New to Typophile? Accounts are free, and easy to set up.
Create an account
Typophile RSS | More Feeds
Critiques appreciated. I'm looking for tips to refine letters.
The straight-to-curve transitions look pretty wobbly.
But we'd need a higher-res version to tell what's what.
BTW, what's it about?
Here in hi-res:
Yes, many places where the curves start going
out (like the right side of the bottom of the
right stem in the "H") aren't smooth enough.
Oh, and I just had an idea: what if you made the
bars of the "ff" join, making a capital "H"? You'd
probably need to make the actual "H" lowercase,
and possibly even highlight the "ff" in some way.
Hrant, thanks for your comments. I tried connecting ff but didn't like it. Still undecided on other things like making the ends round or sharp.
Let me tell you what bothers me most, and this is more visible (to me) in the non-outlined version.
Now as I see it, /f/ looks thick /a/ is thin, /n/ heavy, overall they all look like they are in different weights.
The space between the /f/s does seem like the most pressing problem to work out.
My nitpicks: The 'a' has a flat bottom, the 'r' is a bit heavy overall, and the ff is begging to be connected at the crossbar. Overall, though, very nice.
Variations on /f/.
Thanks for all your feedbacks. Working on letters, curves and weights...
I think the second new /ff/ is the best so far. The ball terminal variants look clumsier. I'd see what I could do if I were you about the arc of the /a/ - which needs more weight, whereas the stem probably needs less – and the shoulder of the /r/, which seems too heavy. I'd also consider making the /n/ a bit wider if possible.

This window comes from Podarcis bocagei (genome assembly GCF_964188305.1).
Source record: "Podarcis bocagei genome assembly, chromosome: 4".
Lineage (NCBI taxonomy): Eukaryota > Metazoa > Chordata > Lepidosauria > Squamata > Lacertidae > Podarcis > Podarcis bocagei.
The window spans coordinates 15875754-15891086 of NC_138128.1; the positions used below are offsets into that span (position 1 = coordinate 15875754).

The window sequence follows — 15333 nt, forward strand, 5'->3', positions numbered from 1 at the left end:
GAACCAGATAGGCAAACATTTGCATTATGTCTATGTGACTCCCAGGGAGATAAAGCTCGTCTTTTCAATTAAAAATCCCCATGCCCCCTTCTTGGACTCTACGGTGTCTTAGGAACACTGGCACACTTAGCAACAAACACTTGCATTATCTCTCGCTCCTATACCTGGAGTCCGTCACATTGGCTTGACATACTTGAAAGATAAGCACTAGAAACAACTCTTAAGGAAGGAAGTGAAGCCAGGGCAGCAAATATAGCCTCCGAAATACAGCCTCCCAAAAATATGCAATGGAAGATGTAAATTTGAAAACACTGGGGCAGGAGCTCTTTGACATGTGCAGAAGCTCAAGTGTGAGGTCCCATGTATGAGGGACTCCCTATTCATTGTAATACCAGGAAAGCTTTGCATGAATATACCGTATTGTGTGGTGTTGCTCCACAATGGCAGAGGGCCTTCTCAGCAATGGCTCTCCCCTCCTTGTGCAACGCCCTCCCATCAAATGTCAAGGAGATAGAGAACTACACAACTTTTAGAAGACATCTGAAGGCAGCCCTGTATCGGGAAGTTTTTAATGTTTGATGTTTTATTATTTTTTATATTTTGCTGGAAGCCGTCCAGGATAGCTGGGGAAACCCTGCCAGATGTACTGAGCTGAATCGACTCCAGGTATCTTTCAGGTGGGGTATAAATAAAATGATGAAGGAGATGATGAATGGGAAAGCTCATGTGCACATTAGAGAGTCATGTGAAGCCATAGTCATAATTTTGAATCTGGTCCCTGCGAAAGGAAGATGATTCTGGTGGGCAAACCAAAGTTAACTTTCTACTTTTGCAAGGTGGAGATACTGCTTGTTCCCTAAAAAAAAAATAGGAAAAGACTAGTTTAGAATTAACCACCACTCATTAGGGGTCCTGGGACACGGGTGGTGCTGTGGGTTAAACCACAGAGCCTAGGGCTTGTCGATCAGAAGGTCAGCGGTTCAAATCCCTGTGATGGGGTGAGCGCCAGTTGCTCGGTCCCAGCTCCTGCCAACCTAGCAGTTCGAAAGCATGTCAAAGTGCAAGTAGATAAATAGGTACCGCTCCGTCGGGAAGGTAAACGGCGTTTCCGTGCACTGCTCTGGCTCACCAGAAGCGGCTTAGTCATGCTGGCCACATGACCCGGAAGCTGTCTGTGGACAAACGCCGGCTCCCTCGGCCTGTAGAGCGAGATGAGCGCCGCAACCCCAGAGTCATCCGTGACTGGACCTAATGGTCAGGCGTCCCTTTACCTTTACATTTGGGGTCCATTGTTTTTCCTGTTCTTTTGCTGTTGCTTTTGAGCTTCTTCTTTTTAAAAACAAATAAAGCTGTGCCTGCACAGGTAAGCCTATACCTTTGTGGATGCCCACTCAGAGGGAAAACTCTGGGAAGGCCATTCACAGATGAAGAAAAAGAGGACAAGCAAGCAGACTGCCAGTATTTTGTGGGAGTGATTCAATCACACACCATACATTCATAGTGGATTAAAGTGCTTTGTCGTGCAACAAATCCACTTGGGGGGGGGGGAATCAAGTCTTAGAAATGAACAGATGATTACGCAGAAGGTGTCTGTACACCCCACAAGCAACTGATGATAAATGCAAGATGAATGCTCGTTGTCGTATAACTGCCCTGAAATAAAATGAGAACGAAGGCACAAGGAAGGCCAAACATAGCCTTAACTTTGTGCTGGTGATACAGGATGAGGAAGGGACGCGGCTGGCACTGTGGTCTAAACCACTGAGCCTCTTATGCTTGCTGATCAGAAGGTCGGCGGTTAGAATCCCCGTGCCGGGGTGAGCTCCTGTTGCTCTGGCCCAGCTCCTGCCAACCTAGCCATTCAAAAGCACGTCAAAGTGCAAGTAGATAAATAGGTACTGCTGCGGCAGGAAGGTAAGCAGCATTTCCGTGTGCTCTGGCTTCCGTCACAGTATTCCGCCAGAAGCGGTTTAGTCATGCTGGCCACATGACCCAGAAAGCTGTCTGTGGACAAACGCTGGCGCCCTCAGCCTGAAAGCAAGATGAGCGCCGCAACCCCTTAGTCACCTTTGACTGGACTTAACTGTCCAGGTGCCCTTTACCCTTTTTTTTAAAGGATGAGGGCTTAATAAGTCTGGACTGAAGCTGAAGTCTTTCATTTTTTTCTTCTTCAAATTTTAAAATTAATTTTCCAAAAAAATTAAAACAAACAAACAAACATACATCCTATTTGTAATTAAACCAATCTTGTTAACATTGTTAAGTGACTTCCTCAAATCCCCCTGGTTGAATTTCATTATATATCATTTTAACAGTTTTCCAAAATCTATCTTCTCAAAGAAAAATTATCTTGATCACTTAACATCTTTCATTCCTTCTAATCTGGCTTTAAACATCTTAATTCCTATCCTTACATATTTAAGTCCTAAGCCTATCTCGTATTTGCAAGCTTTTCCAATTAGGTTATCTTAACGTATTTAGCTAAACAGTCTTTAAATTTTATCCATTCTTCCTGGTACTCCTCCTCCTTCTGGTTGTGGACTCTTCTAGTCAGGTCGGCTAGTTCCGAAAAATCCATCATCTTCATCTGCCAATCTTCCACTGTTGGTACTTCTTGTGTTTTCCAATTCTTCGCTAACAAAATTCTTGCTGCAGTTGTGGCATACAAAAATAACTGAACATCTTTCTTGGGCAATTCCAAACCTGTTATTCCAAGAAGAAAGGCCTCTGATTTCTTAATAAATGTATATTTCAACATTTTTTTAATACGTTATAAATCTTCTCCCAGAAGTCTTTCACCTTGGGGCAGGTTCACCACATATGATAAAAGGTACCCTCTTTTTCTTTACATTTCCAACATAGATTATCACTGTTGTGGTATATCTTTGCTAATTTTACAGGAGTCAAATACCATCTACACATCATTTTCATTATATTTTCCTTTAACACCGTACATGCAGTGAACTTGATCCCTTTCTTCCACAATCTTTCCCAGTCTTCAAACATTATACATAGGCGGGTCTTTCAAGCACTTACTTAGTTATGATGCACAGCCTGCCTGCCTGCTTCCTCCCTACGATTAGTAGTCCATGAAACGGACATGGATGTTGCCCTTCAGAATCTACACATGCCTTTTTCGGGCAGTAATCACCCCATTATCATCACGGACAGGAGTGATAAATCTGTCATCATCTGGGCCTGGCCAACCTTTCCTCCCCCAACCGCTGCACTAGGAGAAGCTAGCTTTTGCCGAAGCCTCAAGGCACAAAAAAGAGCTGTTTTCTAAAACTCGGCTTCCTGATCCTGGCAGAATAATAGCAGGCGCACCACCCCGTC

Nice. Have you tried making the the first 'f' slightly lower or the second higher. Quite common in ff ligatures and might give it an interesting dynamic.
Birdseeding: Nice suggestions, especially thanks for the one on /n/.
all about seb: Yes, I've seen a lot of those ligatures while browsing font sites, but I'm guessing that will be too much here, as there is enough upwards and downwards movement already.
One thing that (I'm sure is intentional) is the relative thickness of left side of the a's bowl and its right side. Left is thinner and it makes /a/ look somewhat dystrophic. /n/ and /e/ have the same difference, but it's the right that's thinner. I wonder if flipping the thickness on a's bowl would make the whole thing look a bit more self-consistent?
apankrat: Definitely worth trying and it might be related to my main concern.
I don't know if it's because of problematic curves Hrant mentioned or anyhing else, but the flow of letters as a whole still does not feel right, especially when viewed without outlines.
By the way if you know of similar fonts, it would be helpful to investigate.
Try making the terminals of "a" and "e" pointy.
Personally I rather like this. Nothing I could think of that could really do that much of an improvement or a difference. Good job.